Nearly all of the whole bodies are posed in a fanciful – one might say artistic – form. Some of the pieces border on the whimsical – one intuits that the creator has a sense of humor. Is this intended to disarm us? A woman posed as a diver is bisected width-wise along the length of her torso. As the front half of her head and torso are poised to dive, her back half extends in the opposite direction. In between, we get to see the placement of her internal organs, including her brain. A specimen titled “Angel” possesses “wings” comprised of her dissected back musculature, splayed open and upward. In another display, a man kicks a soccer ball.
Image courtesy of Body Worlds
If the educational value of these preparations is obvious, the voyeuristic aspect is hard to deny. Although Body Worlds takes great care to protect the anonymity of the body donors (no personal information is given, and we are asked not to dwell on their personal stories but on the opportunity for study that they are offering us), it is difficult, if not impossible, to gaze at the remains of a once-living being, artfully arranged as if the subject were frozen in mid-breath, and not wonder. And indeed I would suggest that it is this impossibility which gives the exhibit much of its emotional power.
Nowhere is that urge to wonder more palpable than in the exhibit on reproduction. Curtained off from the rest of the exhibit so that viewers who are sensitive to such things can choose not to see the specimens contained therein, this display includes embryos in every stage of development, from one week through nearly full term. But it’s the whole body specimen here – a woman with a dissected uterus, revealing a five-month fetus curled inside – that gave me pause and made me feel a little sad. There was nothing whimsical to be found behind these curtains, just perhaps a reminder that we are indeed doomed to die from the moment we come into being, some of us sooner than others.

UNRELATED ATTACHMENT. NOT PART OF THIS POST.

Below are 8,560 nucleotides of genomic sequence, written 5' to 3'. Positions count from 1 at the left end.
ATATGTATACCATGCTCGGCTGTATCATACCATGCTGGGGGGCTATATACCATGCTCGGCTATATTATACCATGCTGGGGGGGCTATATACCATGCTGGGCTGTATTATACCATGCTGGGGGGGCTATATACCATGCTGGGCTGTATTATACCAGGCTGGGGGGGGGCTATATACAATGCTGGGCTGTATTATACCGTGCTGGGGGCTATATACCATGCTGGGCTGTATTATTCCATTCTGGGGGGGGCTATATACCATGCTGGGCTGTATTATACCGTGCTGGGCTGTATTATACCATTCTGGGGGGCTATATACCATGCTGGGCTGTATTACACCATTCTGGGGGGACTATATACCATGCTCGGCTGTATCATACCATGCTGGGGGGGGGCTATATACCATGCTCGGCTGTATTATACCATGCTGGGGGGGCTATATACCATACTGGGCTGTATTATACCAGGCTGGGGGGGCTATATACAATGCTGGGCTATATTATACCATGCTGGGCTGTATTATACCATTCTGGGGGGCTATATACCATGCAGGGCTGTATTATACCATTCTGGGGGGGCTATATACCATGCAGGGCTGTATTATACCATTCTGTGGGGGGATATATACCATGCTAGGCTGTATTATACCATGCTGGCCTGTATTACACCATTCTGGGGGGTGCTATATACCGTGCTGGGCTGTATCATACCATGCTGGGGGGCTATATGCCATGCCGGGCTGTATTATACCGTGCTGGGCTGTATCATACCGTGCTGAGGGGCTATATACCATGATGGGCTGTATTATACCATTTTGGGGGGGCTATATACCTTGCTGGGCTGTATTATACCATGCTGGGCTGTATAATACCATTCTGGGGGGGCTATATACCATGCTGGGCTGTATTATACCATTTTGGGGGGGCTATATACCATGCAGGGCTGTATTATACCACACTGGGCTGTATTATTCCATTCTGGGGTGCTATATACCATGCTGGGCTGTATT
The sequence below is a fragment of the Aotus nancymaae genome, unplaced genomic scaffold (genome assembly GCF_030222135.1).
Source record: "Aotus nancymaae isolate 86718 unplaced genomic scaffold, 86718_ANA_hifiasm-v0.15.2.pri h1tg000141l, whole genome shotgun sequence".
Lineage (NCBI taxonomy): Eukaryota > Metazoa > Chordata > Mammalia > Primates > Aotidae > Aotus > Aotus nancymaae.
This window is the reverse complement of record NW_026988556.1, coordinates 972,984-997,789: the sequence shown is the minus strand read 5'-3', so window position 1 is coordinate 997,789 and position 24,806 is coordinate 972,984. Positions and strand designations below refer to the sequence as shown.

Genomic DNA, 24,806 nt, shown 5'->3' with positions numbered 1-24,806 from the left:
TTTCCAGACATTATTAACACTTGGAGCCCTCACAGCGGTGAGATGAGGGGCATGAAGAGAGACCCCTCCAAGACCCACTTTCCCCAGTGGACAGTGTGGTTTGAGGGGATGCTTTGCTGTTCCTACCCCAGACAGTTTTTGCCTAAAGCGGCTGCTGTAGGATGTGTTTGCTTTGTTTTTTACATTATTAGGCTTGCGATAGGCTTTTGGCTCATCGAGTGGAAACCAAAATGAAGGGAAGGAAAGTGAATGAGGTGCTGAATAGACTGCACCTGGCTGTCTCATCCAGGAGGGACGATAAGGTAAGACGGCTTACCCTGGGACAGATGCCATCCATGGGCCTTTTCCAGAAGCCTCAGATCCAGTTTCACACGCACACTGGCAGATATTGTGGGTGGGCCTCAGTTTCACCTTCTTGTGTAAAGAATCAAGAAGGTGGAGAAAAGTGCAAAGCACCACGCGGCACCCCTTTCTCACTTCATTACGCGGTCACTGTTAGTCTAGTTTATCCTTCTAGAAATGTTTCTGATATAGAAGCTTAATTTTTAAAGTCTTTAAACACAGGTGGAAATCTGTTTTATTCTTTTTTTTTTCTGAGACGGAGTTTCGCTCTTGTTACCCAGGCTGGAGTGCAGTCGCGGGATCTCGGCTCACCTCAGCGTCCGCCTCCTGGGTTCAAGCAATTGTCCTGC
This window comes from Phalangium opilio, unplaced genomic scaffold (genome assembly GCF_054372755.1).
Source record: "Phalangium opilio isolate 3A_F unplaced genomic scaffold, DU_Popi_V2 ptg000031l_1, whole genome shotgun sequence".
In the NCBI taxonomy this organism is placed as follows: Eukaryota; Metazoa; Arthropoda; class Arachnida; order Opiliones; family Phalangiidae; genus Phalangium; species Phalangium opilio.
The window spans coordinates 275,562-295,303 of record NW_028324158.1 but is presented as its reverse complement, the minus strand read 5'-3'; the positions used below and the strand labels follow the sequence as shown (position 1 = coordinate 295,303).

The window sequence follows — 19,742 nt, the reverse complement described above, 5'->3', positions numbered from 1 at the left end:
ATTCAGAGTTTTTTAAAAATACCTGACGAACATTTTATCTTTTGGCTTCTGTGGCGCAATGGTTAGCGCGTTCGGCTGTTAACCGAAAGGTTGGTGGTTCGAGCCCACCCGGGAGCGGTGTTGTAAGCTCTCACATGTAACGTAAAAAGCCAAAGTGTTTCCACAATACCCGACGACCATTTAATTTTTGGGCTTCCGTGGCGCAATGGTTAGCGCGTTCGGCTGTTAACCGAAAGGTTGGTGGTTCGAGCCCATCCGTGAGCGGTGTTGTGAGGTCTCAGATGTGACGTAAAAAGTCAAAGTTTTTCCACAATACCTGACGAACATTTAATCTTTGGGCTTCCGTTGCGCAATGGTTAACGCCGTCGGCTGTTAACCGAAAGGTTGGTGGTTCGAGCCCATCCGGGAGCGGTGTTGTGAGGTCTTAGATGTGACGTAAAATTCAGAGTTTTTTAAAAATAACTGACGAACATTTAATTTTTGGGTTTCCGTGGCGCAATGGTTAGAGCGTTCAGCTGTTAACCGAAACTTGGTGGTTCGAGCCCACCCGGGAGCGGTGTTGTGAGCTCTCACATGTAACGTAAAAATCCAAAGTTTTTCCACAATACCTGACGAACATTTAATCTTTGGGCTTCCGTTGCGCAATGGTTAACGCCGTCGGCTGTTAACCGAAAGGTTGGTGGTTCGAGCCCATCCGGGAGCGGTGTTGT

All in all, the impact of the exhibit lies in its contradictions. Are we viewing a clinical dissection or a work of art? Are our dead bodies objects of reverence, or are we simply hunks of meat once we’ve drawn our last breath? Is it wrong to be so fascinated by these specimens? Are we disrespecting the dead, or honoring them? If these questions fascinate you, Body Worlds 2 is a good place at which to begin thinking about the answers.
The final whole-body plastinate in this exhibit happened to be my favorite, both for the grace and elegance of the pose and the sly suggestion of dark humor it put forth. It depicts two subjects, male and female, executing a move familiar to anyone who has ever watched pairs figure skating. The male is the pivot, the toe of one skate firmly planted in the ice, his powerful thigh muscles supporting his body in a squat. With one arm elegantly poised above his head for balance, his free hand grasps the outstretched hand of his partner, whose head is bent back in a lovely arc, her body stretched to its full length and nearly parallel with the ground. They are frozen in this moment of grace for eternity.
As any skating aficionado knows, it’s the death spiral.
Body Worlds 2: The Anatomical Exhibition of Real Human Bodies is at the Museum of Science, Science Park, Boston, Massachusetts through January 7, 2007. Information about other exhibits present and future can be found at the Body Worlds website.